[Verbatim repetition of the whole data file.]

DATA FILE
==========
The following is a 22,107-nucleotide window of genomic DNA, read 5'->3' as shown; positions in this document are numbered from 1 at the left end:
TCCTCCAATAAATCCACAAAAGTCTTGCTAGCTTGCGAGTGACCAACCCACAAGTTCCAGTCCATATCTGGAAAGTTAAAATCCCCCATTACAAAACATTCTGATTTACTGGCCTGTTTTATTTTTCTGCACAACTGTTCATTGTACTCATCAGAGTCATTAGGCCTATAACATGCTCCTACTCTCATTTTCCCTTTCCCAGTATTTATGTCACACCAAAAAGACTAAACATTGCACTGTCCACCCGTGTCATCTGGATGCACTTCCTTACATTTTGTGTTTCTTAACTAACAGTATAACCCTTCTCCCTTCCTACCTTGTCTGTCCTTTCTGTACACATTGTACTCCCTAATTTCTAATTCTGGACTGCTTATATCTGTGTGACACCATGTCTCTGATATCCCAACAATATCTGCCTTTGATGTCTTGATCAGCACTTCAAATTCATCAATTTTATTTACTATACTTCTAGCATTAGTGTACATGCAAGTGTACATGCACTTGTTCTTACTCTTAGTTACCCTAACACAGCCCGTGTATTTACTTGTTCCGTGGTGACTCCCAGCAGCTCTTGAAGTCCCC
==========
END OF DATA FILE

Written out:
The following is a 22,107-nucleotide window of genomic DNA, read 5'->3' as shown; positions in this document are numbered from 1 at the left end:
TCCTCCAATAAATCCACAAAAGTCTTGCTAGCTTGCGAGTGACCAACCCACAAGTTCCAGTCCATATCTGGAAAGTTAAAATCCCCCATTACAAAACATTCTGATTTACTGGCCTGTTTTATTTTTCTGCACAACTGTTCATTGTACTCATCAGAGTCATTAGGCCTATAACATGCTCCTACTCTCATTTTCCCTTTCCCAGTATTTATGTCACACCAAAAAGACTAAACATTGCACTGTCCACCCGTGTCATCTGGATGCACTTCCTTACATTTTGTGTTTCTTAACTAACAGTATAACCCTTCTCCCTTCCTACCTTGTCTGTCCTTTCTGTACACATTGTACTCCCTAATTTCTAATTCTGGACTGCTTATATCTGTGTGACACCATGTCTCTGATATCCCAACAATATCTGCCTTTGATGTCTTGATCAGCACTTCAAATTCATCAATTTTATTTACTATACTTCTAGCATTAGTGTACATGCAAGTGTACATGCACTTGTTCTTACTCTTAGTTACCCTAACACAGCCCGTGTATTTACTTGTTCCGTGGTGACTCCCAGCAGCTCTTGAAGTCCCC